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Can a Song Save Your Life?

by Alan Rapp on July 2, 2014

in Movie Reviews 

  • Title: Begin Again
  • IMDb: link

Begin AgainWritten and directed by John Carney, Begin Again is simply a joy to watch. At times this tale of the mismatched pair of a record label exec (Mark Ruffalo) whose life is swirling around the drain and a young singer-songwriter (Keira Knightley) dealing with crushing rejection of her now-successful longtime writing partner and boyfriend (Adam Levine) comes dangerously close to being too cute for its own good. Thankfully Carney’s choice to ground the film in serious issues such as heartbreak, betrayal, estranged families, and politics of the music business balances the film’s hopeful tone and message to prevent the movie from ever becoming too cliche or sappy.

While Ruffalo provides both angst and humor, Knightley is the soul of the film. Having only seen her sing in short segments of The Edge of Love (a movie worth seeing more for her performance more than anything else), I was thrilled to find a her lilting voice the perfect match for the indie songwriter thousands of miles from home dealing the emotional yo-yo of immediate heartbreak and at the same time a once-in-a-lifetime record offer.

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Transformers: Age of Extinction

by Alan Rapp on June 27, 2014

in Movie Reviews 

  • Title: Transformers: Age of Extinction
  • IMDb: link

Transformers: Age of ExtinctionI’m not a fan of Michael Bay‘s Transformers movies. In fact I’ve hated every single one. Transformers: Age of Extinction is not an exception, but on the sliding scale of horrific awfulness that is the Bay Transformers franchise it’s the least objectionable of the lot. Lazy, inane, and almost completely without merit, the latest Transformers film didn’t so much anger me as leave me increasingly confused and apathetic to the “storytelling” that was unfolding before my eyes.

The first film ruined a beloved childhood toy and cartoon franchise by centering the film not on the transforming robots themselves but a lazy 80s teenage sex comedy between Shia LaBeouf and Megan Fox and lots of (pointless) robot porn. The sequel lowered the bar with a plot that makes Highlander 2: The Quickening sound plausible involving Transformer reincarnation and various inanity including a sexbot, racist robots, more American flag waving, and even more (pointless) robot porn.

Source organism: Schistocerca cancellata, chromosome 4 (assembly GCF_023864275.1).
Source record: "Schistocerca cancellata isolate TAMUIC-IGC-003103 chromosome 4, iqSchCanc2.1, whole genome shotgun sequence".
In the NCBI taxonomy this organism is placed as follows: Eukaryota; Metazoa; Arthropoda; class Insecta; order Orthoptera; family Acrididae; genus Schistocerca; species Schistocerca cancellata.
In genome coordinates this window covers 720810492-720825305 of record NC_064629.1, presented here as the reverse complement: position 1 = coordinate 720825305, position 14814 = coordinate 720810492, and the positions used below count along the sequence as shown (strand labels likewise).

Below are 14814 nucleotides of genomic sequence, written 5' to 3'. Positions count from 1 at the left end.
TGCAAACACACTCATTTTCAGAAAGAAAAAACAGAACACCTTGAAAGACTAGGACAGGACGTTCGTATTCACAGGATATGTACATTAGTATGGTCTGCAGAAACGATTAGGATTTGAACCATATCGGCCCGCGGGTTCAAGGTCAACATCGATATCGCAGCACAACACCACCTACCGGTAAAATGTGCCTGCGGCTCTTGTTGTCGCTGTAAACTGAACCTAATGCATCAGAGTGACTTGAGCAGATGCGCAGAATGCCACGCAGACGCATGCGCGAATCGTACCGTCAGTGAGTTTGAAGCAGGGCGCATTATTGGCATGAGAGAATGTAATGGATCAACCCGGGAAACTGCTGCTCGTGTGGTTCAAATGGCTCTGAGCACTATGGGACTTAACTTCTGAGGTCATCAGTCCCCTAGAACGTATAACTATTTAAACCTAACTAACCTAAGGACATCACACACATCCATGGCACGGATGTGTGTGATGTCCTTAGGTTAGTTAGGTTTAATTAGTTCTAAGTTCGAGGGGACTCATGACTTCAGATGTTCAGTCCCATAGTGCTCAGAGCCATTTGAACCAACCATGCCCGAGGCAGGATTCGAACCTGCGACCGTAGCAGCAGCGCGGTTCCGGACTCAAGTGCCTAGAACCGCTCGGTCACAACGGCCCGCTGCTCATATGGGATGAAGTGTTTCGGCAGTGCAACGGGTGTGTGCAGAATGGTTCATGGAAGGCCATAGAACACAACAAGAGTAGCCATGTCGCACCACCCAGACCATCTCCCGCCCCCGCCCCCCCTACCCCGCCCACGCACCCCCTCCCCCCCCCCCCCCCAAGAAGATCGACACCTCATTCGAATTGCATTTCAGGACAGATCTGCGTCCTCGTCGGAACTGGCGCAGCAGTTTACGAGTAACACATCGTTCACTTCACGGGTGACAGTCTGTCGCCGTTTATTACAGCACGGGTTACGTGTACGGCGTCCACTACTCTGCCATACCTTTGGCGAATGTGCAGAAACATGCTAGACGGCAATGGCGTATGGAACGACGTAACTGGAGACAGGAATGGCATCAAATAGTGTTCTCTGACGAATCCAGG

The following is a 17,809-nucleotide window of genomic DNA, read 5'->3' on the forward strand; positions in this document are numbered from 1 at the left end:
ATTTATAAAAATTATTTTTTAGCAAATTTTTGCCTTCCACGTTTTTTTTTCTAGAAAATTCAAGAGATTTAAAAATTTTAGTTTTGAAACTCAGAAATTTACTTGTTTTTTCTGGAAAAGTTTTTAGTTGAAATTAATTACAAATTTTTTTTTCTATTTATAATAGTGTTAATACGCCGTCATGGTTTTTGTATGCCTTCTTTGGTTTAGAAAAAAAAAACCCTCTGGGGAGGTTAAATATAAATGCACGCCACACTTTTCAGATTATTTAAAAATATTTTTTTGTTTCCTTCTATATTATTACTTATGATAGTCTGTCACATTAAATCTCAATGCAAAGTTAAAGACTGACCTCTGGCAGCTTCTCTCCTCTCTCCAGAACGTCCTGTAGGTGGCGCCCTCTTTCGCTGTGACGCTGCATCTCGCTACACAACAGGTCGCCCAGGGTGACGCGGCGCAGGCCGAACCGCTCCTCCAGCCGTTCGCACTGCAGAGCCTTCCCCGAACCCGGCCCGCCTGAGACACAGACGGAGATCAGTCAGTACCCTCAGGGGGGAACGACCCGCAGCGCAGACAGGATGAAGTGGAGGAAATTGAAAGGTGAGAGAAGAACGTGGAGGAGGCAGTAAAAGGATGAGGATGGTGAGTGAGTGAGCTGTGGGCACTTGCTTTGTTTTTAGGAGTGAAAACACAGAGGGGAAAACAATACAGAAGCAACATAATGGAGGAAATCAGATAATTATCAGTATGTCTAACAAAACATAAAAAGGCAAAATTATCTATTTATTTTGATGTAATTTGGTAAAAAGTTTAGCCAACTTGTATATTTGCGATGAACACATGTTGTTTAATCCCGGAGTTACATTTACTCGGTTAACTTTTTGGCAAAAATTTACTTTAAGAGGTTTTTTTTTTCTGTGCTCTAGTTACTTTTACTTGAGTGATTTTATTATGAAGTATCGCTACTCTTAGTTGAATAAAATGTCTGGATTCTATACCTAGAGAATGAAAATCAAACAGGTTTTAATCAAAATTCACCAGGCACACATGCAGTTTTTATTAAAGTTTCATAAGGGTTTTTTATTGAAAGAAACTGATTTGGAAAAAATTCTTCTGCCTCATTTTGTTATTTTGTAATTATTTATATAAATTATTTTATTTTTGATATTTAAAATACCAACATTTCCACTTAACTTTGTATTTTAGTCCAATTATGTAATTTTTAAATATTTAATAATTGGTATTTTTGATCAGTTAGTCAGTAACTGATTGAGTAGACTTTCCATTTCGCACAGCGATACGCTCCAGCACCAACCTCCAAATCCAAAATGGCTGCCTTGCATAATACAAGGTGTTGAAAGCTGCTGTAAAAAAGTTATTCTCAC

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Jersey Boys

by Alan Rapp on June 20, 2014

in Movie Reviews 

  • Title: Jersey Boys
  • IMDb: link

Jersey BoysFrom the big musical numbers, to the characters stopping at times to directly address the audience and the staging of much of the action, Jersey Boys feels every bit the adapted stage jukebox musical which spawned it. Fans of The Four Seasons are likely to enjoy themselves, although 134-minutes of Frankie Valli‘s recreated high-pitched crooning in stereo surround started to wear on me before the credits rolled.

Choosing to go mostly without bigger names to sell the film, John Lloyd Young steps in to play the role of Valli which won him a Tony Award for his performance on Broadway. Vincent Piazza, Erich Bergen, and Michael Lomenda round out the group in this mostly by-the-numbers look at the rise and fall of the 60s group who produced a number of hits including “Sherry,” “Big Girls Don’t Cry,” Walk Like A Man,” and “Rag Doll.”

A tale of a bunch of Jersey guys who made good, Jersey Boys is your typical modern musical which feels more like a greatest hits of Frankie Valli’s life and music than the true story behind the band.

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22 Jump Street

by Alan Rapp on June 14, 2014

in Movie Reviews 

  • Title: 22 Jump Street
  • IMDb: link

22 Jump StreetThe first film’s rebooting of the 80s television show with Jonah Hill and Channing Tatum as a pair of screw-up cops sent in undercover as high school students turned out to be a surprisingly self-aware dumb-fun action-comedy. Those who enjoyed 21 Jump Street and were left wanting more of the same should enjoy the sequel (which even the script by Michael Bacall, Oren Uziel, and Rodney Rothman admits, on multiple occasions, is basically the exact same story all over again).

Poking fun not only at the pair of cops attempting to pass themselves off as college freshman but also sequels in general this time around, 22 Jump Street sends officers Schmidt (Hill) and Jenko (Tatum) to college to track down a new designer drug WHYPHY. Offering the same friendship and fallout dynamic between partners as 21 Jump Street, the sequel also gives gives Schmidt a new love interest (Amber Stevens) while working Ice Cube into a slightly larger role this time around. It’s not a great film, and you’re certainly going to have to put your brain on hold, but it does provide plenty of dumb fun.

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How to Train Your Dragon 2

by Alan Rapp on June 13, 2014

in Movie Reviews 

  • Title: How to Train Your Dragon 2
  • IMDb: link

How to Train Your Dragon 2Picking up five years after the events of the first film, How to Train Your Dragon 2 finds Hiccup (Jay Baruchel) dealing with new challenges including his father‘s (Gerard Butler) plans to hand over the kingdom of Birk to his son, an enemy (Djimon Hounsou) creating his own army of dragons to conquer the world, and the unexpected return of Hiccup’s mother Valka (Cate Blanchett) who disappeared and has been presumed dead since Hiccup was a baby.

Returning the original cast of characters including Astrid (America Ferrera), Gobber (Craig Ferguson), Fishlegs (Christopher Mintz-Plasse), Snotlout (Jonah Hill), Tuffnut (T.J. Miller), and Ruffnut (Kristen Wiig), the sequel leaves time for the events of the the television show to take place without forcing the viewer to have seen the series to make sense of the current state of events. Blanchett’s addition of Valka, a woman more at home with dragons than her own son, and that of Hounsou as the film’s new villain Drago Bludvist prove to be excellent choices, but the heart of the film remains Hiccup and Toothless.